Embarking on a nursing career is a remarkable choice to pursue. Nursing goes beyond just a job; it’s a calling that allows you to bring purpose and fulfillment to the lives of those you care for.
In this article, we highlight the top reasons that may encourage you to pursue health care in the U.S. We hope that you will be inspired by the abundant benefits and opportunities that this profession can provide you.
You Are Needed: An Overview of the U.S. Nursing Field
According to the U.S. Bureau of Labor Statistics, there are currently over 3 million registered nurses (RNs) in the U.S., with the industry of General Medical and Surgical Hospitals alone employing the most with 1,724,510 RNs.¹ Additionally, this field also holds substantial financial rewards as nurses earn an estimated mean annual wage of $89,010.
However, the story doesn’t end here. The U.S. is still struggling with a persistent nursing shortage, making RNs a valuable commodity. The U.S. Bureau of Labor Statistics also predict a 6 percent growth in RN employment from 2021 to 2031, resulting in approximately 203,200 annual job openings.
These openings are not just numbers but opportunities waiting to be seized, arising from the need to replace retiring nurses and those transitioning to different careers.²
Moreover, the U.S. provides an exciting healthcare environment. Nurses get to work in modern hospitals, team up with experienced healthcare experts, and care for a variety of patients. In the U.S., nursing encourages you to keep learning and growing. You can improve your skills and move up in your career, which means you can focus on certain areas of nursing or even take on leadership roles.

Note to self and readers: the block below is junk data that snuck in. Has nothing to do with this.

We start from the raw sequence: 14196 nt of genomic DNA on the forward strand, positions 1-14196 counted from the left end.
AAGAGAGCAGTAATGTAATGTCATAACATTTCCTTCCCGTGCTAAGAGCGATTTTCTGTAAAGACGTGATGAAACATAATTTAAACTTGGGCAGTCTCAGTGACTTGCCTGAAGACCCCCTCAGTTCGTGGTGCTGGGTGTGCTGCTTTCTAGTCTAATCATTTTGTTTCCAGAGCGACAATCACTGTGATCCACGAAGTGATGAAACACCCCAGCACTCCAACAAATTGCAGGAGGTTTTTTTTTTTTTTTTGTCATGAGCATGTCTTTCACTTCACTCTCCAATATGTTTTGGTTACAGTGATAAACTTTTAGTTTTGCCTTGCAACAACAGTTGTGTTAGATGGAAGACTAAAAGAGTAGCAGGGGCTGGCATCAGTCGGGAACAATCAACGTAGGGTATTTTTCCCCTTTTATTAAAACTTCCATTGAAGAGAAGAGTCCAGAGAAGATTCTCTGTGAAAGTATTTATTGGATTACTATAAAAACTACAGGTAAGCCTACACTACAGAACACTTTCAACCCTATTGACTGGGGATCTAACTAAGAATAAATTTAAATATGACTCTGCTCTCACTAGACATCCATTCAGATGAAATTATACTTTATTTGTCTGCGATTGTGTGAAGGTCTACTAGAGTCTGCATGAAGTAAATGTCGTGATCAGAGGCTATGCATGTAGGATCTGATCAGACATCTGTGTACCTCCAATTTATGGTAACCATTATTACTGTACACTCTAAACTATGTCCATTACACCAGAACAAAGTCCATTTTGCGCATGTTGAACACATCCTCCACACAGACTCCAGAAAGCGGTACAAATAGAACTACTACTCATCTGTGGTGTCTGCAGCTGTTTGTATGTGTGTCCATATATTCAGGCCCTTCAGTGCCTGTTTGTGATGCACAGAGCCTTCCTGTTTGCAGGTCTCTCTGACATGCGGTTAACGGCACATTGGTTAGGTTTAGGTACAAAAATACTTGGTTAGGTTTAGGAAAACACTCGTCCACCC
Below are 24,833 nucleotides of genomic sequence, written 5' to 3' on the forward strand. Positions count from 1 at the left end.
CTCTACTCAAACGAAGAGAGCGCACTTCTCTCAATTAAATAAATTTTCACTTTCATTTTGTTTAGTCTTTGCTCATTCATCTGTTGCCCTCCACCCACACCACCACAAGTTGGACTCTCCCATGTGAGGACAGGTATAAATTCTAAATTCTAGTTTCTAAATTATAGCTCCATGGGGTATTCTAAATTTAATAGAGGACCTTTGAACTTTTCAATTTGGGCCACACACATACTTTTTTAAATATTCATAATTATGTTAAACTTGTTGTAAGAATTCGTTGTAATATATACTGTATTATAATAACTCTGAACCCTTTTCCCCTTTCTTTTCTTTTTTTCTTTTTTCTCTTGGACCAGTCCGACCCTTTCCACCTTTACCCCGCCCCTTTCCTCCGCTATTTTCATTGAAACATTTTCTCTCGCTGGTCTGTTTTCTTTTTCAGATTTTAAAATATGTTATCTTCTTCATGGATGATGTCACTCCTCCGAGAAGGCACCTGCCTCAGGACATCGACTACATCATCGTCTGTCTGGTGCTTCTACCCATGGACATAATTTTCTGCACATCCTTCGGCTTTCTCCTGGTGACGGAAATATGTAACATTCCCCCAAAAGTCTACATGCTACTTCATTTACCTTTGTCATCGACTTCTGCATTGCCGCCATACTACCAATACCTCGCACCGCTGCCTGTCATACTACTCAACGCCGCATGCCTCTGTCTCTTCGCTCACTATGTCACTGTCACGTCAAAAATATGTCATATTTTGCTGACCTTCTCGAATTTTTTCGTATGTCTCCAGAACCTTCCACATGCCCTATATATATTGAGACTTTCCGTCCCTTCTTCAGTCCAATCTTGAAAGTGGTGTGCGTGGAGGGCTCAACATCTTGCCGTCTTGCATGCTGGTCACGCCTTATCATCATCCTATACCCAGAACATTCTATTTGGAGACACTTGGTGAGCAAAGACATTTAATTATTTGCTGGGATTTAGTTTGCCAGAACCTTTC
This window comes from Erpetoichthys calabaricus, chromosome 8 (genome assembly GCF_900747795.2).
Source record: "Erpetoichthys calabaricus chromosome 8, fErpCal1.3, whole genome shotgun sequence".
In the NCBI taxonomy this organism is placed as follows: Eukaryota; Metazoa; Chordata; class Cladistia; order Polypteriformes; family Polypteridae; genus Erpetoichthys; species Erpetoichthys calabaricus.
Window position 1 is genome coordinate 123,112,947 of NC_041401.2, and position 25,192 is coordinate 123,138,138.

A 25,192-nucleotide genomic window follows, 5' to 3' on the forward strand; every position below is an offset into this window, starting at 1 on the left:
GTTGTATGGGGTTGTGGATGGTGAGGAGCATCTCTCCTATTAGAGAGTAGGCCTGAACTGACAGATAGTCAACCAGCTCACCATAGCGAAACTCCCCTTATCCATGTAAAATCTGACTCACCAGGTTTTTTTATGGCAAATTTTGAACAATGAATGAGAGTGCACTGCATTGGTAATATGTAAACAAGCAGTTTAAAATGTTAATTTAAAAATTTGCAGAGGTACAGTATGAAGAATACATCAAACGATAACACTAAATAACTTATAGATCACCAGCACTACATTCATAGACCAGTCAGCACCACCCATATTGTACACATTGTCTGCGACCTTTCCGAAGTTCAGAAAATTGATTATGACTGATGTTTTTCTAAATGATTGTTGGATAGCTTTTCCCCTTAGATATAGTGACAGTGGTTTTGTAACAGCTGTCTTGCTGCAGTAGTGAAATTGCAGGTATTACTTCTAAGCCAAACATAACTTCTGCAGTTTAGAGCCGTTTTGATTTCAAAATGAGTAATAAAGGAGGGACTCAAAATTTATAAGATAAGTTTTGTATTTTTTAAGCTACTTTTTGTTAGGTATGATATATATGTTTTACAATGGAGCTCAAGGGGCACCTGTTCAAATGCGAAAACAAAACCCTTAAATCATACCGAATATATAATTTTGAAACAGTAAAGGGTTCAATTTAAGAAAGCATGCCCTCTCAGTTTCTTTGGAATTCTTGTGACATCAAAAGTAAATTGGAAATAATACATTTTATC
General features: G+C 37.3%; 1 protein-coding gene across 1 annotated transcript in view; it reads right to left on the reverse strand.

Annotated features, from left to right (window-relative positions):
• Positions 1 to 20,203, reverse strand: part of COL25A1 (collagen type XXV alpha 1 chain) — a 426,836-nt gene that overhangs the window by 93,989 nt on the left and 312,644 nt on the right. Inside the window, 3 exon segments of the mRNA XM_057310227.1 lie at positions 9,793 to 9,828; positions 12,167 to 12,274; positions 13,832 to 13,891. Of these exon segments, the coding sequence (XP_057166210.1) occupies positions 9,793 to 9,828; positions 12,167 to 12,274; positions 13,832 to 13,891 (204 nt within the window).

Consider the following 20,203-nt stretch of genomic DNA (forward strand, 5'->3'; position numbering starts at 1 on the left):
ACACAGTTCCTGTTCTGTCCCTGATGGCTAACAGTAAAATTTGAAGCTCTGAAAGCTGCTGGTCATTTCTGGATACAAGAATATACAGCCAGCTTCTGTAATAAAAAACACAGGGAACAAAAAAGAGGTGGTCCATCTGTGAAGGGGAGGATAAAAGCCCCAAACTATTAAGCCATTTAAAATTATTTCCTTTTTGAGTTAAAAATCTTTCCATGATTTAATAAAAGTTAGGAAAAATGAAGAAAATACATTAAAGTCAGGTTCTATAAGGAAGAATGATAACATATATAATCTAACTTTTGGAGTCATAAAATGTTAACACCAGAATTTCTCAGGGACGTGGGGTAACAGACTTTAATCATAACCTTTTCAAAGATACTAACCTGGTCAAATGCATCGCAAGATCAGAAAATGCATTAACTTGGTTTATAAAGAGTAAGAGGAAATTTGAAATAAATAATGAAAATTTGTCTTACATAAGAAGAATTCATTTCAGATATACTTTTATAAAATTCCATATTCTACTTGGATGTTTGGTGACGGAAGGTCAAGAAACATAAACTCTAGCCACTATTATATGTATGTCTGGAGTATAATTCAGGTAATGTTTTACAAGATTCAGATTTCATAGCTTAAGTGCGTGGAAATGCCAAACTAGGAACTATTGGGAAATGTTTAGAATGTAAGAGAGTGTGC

5 Reasons Why You Should Be a U.S. Nurse
If you’re considering applying for a nursing job in the U.S., let us convince you why that will be a good idea. Here is a list of benefits you may want to consider.
1. You’ll get competitive benefits, salary, and security.
The demand for nurses is high across the country, making it a promising choice for you and your loved ones. Healthcare facilities and hospitals actively seek qualified nurses to join their teams, and they offer generous compensation packages.
Of course, the specifics of your salary and benefits can differ depending on the state you choose to work in and its cost of living. Here are some of the top-paying states for nurses, taking into account the local living expenses, according to Nurse.org:
- California, with an average RN salary of $113,240
- Nevada, with an average RN salary of $88,380
- Massachusetts, with an average RN salary of $93,160
- Washington, with an average RN salary of $86,170
- Oregon, with an average RN salary of $92,960 ³
Let’s not forget about the potential benefits you may receive from your employer. They may include the following:
- Paid Sick Leave
- Employee Wellness Programs
- Paid Holiday Leave
- Retirement Benefits
- Life Insurance
- Tuition Reimbursement